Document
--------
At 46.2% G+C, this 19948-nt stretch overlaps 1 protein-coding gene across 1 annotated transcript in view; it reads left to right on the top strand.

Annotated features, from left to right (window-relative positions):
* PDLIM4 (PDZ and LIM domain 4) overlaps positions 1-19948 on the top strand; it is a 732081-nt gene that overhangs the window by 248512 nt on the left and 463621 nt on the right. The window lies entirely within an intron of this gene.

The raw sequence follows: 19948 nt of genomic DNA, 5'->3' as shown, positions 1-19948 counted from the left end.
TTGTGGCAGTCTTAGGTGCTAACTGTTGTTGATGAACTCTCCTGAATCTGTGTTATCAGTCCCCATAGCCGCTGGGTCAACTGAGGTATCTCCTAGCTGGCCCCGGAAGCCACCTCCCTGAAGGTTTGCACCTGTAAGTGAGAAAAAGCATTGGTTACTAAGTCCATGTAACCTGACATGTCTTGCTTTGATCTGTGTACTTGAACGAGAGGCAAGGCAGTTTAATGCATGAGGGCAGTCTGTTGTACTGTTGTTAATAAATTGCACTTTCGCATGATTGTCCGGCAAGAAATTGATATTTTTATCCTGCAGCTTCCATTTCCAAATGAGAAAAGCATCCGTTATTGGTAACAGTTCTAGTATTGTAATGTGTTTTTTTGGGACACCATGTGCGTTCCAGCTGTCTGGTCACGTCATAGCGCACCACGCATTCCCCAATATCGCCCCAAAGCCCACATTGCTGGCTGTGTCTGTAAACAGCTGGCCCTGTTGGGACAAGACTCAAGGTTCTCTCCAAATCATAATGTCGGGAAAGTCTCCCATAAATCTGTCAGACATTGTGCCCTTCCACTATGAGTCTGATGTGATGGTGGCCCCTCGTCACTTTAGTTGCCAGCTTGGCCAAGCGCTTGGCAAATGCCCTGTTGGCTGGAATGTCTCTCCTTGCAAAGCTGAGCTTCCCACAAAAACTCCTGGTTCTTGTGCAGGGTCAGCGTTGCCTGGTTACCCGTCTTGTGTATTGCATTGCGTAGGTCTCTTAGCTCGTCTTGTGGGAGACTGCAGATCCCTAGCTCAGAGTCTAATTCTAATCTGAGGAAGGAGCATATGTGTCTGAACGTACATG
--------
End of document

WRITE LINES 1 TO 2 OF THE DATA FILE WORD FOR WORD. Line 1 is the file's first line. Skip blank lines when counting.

At 46.2% G+C, this 19948-nt stretch overlaps 1 protein-coding gene across 1 annotated transcript in view; it reads left to right on the top strand.

Annotated features, from left to right (window-relative positions):